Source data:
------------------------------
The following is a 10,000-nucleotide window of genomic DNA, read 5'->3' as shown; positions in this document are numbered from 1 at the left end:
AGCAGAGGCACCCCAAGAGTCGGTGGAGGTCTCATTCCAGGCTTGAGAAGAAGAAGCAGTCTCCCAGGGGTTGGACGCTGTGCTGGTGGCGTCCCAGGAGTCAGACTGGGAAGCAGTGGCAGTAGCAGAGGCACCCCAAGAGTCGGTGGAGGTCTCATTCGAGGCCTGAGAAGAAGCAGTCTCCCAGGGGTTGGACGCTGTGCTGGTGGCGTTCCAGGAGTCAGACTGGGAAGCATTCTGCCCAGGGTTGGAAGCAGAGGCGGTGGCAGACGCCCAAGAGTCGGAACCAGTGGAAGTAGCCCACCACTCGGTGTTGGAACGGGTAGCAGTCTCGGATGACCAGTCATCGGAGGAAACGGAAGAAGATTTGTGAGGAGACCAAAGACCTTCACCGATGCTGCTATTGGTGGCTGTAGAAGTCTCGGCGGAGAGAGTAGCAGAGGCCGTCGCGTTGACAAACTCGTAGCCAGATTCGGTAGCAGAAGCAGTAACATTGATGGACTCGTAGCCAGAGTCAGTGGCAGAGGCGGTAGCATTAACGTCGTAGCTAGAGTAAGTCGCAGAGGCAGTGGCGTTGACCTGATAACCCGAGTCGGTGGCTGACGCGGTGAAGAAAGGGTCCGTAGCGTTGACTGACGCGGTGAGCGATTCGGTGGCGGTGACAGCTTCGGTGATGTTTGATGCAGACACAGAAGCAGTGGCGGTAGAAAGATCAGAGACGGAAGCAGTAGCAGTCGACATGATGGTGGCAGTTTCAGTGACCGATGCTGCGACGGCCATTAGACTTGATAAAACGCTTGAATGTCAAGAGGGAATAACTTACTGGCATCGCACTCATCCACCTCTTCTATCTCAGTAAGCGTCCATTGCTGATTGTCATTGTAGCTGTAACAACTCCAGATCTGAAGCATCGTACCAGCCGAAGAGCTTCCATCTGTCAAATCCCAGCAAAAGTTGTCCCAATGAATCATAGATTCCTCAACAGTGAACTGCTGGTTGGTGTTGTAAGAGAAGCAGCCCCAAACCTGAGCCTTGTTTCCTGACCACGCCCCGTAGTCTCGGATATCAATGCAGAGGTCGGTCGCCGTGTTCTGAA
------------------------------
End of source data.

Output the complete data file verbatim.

The following is a 10,000-nucleotide window of genomic DNA, read 5'->3' as shown; positions in this document are numbered from 1 at the left end:
AGCAGAGGCACCCCAAGAGTCGGTGGAGGTCTCATTCCAGGCTTGAGAAGAAGAAGCAGTCTCCCAGGGGTTGGACGCTGTGCTGGTGGCGTCCCAGGAGTCAGACTGGGAAGCAGTGGCAGTAGCAGAGGCACCCCAAGAGTCGGTGGAGGTCTCATTCGAGGCCTGAGAAGAAGCAGTCTCCCAGGGGTTGGACGCTGTGCTGGTGGCGTTCCAGGAGTCAGACTGGGAAGCATTCTGCCCAGGGTTGGAAGCAGAGGCGGTGGCAGACGCCCAAGAGTCGGAACCAGTGGAAGTAGCCCACCACTCGGTGTTGGAACGGGTAGCAGTCTCGGATGACCAGTCATCGGAGGAAACGGAAGAAGATTTGTGAGGAGACCAAAGACCTTCACCGATGCTGCTATTGGTGGCTGTAGAAGTCTCGGCGGAGAGAGTAGCAGAGGCCGTCGCGTTGACAAACTCGTAGCCAGATTCGGTAGCAGAAGCAGTAACATTGATGGACTCGTAGCCAGAGTCAGTGGCAGAGGCGGTAGCATTAACGTCGTAGCTAGAGTAAGTCGCAGAGGCAGTGGCGTTGACCTGATAACCCGAGTCGGTGGCTGACGCGGTGAAGAAAGGGTCCGTAGCGTTGACTGACGCGGTGAGCGATTCGGTGGCGGTGACAGCTTCGGTGATGTTTGATGCAGACACAGAAGCAGTGGCGGTAGAAAGATCAGAGACGGAAGCAGTAGCAGTCGACATGATGGTGGCAGTTTCAGTGACCGATGCTGCGACGGCCATTAGACTTGATAAAACGCTTGAATGTCAAGAGGGAATAACTTACTGGCATCGCACTCATCCACCTCTTCTATCTCAGTAAGCGTCCATTGCTGATTGTCATTGTAGCTGTAACAACTCCAGATCTGAAGCATCGTACCAGCCGAAGAGCTTCCATCTGTCAAATCCCAGCAAAAGTTGTCCCAATGAATCATAGATTCCTCAACAGTGAACTGCTGGTTGGTGTTGTAAGAGAAGCAGCCCCAAACCTGAGCCTTGTTTCCTGACCACGCCCCGTAGTCTCGGATATCAATGCAGAGGTCGGTCGCCGTGTTCTGAA